Conflict & Justice

How two women — an Israeli and a Palestinian — forged a friendship that endures through war

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Credit: Courtesy Gal, Rawan and Lisa Gossels

Gal and Rawan in the film by Lisa Gossels "My So-Called Enemy"

Despite living on opposite sides of one of the world's deepest cultural divides, Gal and Rawan have been part of each other's lives for more than a decade. 

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(This story is based on a radio interview. Listen to the full interview.)

Rawan is Palestinian and Muslim. And Gal — you guessed it — is Israeli and Jewish. The women live in different parts of Jerusalem. They first met as teens more than a decade ago during a visit to the United States. It was run by an organization called Building Bridges, which brings together Israeli, Palestinian and American youths for weeks of conversation and dialogue. The gathering was documented by Lisa Gossels in a film called "My So-Called Enemy."

When Rawan and Gal returned from the US, they remained friends. Rawan is now in Turkey, but lived in Jerusalem until very recently. Gal still lives in the city. They both say having a true friend on the opposite side of the conflict changes everything. 

"If I want to know what things are like on the eastern side of Jerusalem ... I have someone to ask," Gal says. "So many people don't have the ability to ask questions."

Otherwise, Israelis and Palestinians have to rely on the media, which tends to offer caricatures of the opposing side. Both women say the coverage of the current conflict — the third that Rawan and Gal have lived through in the past seven years — has furthered stereotypes.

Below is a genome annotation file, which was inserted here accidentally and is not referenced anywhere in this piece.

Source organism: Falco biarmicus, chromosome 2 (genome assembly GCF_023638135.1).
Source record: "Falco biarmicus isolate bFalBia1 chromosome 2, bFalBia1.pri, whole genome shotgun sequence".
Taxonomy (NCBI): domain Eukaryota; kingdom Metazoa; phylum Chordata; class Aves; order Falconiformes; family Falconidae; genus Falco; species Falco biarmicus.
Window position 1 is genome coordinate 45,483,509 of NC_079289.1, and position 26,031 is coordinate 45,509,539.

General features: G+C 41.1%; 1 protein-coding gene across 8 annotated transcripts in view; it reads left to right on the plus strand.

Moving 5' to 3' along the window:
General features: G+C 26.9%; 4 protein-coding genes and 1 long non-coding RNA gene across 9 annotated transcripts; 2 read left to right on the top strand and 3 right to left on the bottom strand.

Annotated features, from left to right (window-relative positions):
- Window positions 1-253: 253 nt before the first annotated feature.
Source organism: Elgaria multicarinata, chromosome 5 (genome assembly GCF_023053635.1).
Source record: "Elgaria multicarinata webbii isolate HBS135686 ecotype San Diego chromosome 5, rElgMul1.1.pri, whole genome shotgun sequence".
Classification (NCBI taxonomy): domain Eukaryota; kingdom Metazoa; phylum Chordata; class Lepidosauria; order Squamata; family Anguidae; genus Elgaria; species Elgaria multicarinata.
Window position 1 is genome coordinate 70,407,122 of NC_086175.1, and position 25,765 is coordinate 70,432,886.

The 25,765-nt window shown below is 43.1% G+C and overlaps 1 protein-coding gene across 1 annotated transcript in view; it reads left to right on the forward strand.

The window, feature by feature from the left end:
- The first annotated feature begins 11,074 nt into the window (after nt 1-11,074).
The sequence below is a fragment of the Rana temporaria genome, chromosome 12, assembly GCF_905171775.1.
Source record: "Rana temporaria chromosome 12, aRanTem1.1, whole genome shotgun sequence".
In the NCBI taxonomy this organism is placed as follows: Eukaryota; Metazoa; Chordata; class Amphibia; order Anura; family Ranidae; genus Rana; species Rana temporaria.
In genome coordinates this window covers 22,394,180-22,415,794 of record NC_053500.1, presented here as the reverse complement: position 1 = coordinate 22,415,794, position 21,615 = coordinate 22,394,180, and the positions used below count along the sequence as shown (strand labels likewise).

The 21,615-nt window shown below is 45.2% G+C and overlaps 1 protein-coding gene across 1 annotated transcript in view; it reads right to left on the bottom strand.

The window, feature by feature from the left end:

"The manifestation of hatred and violence has gone beyond any imagination," Rawan says. "I mean, I don't want to think about the numbers, but the numbers are there. It's not a comparison of who is getting more pain."

Both Gal and Rawan say their friendship keeps them rooted in the perspectives of the other society. "With people like Gal on the other side, there is the possibility of not only seeing the conflict from someone else's perspective, but also seeing that there are certain things that are wrong," Rawan says. And for Gal, rather than simply viewing the war in terms of Israel's left vs. right debate, she is able to ask bigger questions. "For me, as a person who sees 'the other,' we need to ask ourselves what 'the other' gets from the policy that we're creating," she says.

Gal says voices calling for dialogue are silenced on both sides of the conflict. "In a time of war there is a phrase in Hebrew: 'Sheket, yorim,' meaning, 'Quiet, there is shooting,' " Gal says. "In times of war, I understand that it's hard to voice these type of voices. And in Israel, they're definitely being silenced."

Rawan agrees that perspectives that urge dialogue are being suppressed. "In times of violence it is hard to listen to a different voice," Rawan says. "It's easy to make invisible any voice that is not in support of 'Let's defend ourselves, and if that cost is killing everyone else let's do it.' But unfortunately it's a common feeling. It's like survival mode."

In her family, Rawan says that's not the case. "My mom's only thing was like, 'I lived through multiple wars, and I would like to die one day living in a time with no war.'" she remembers. "I think I would like to listen to my mother and I would like to be one of those people who one day give her a few years of no war."

There's one final, crucial point of agreement as well: both women say their bond is unshakeable. "I can tell you that I love Rawan dearly," Gal says. "I don't think that political issues will break our friendship."

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